FDR believed overproduction had caused the market to plummet, which in turn caused farmers to lose their livelihood. The Agricultural Adjustment Act was passed in May of 1933 -- "for one year you plowed a third of your cotton and they (the government) would pay you for it," Simmons said.

According to, this process was to decrease production and covered wheat, cotton, corn, hogs, milk, rice and tobacco. The AAA was intended to augment farmers' incomes by offering cash incentives.

According to the website, perhaps nothing helped the rural farmer more than the Rural Electrification Administration (REA), which brought electricity to millions of rural areas who hadn't had it. "I remember when we got it; I was six-years-old," Simmons said.

Simmons said Paul Pfeiffer of Piggott owned over 60,000 acres in Eastern Clay County and was instrumental in the development of agriculture in the area. He was also known as one of the larger landowners who treated his tenants well, building nice houses and operating under conditions fair to all.

Simmons said an influx of wealthy, professional investors, including several families from the Paragould area, began to buy farms east of Rector. Most also developed fair terms for their tenants, as opposed to some situations in farming areas in more southern areas of Arkansas.

Through the 1930s and the early 1940s, agricultural equipment was hand-operated or team-driven, but after World War II tractors became prevalent.

A flood in 1937 in the Mississippi Valley forced affected farms in the St. Francis River area and Congress noticed. Flood control lakes such as Wappapello on the St. Francis and Clearwater on the Black alleviated the situation.

State-of-the-art levees along the St. Francis River also have proven to be a key to successful farming in Eastern Clay County, Simmons noted.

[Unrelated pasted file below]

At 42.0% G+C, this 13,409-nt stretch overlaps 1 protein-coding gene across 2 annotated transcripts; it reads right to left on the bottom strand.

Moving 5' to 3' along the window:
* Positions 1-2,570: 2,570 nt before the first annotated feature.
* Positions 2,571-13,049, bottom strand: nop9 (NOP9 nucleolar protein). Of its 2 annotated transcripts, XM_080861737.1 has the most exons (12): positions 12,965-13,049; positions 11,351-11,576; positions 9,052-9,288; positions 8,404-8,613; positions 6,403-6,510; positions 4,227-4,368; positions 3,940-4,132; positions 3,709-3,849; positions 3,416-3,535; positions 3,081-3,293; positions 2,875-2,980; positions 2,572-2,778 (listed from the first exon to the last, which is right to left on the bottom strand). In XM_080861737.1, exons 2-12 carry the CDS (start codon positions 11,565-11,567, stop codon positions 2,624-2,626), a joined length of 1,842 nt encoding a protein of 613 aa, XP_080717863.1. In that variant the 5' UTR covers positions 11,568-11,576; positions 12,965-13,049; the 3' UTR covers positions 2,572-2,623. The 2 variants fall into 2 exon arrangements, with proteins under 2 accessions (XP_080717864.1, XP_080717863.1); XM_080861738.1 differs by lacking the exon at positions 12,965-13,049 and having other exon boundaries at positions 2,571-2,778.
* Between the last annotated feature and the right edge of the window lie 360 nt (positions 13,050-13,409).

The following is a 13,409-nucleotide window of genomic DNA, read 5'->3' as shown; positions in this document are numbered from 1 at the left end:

"In 1949 Clay County planted 65,000 acres of cotton, compared to this year's 20,000," Simmons said.

Several of those attending the program reminisced about "split terms," when the schools would close down for cotton production. "Everyone picked, rich, poor, adults and children alike," Simmons said.

"That's what we bought our school clothes with," said Sherry Dills, one of those attending the program.

During the early days of tenant farming, families would grow crops in the summer and raise hogs in the winter. They would sell the hogs for income through the non-growing months.

In the 1940s more than 28,000 people lived in Clay County. The population today is less than 16,000. Simmons said a major reason for the decrease is that large scale farms have taken over; "and there's nothing to replace the jobs lost."

In the late 1950's and early 1960's mechanical pickers and other large equipment took over and the technological revolution of farming has changed with every year.

Simmons told the audience modern chemicals for weed control have tended to replace the job of farm hands. Precise machines also are used to apply chemicals. "Other big differences are seed tech (genetically modified organisms), which allow the seeds to be resistant to different kinds of chemicals and GPS, which has done away with markers," Simmons said.

At the end of the meeting, Chamber president Ron Kemp thanked Simmons for his insight into the Rector-area's farming history and noted additional programs will be scheduled in the coming months.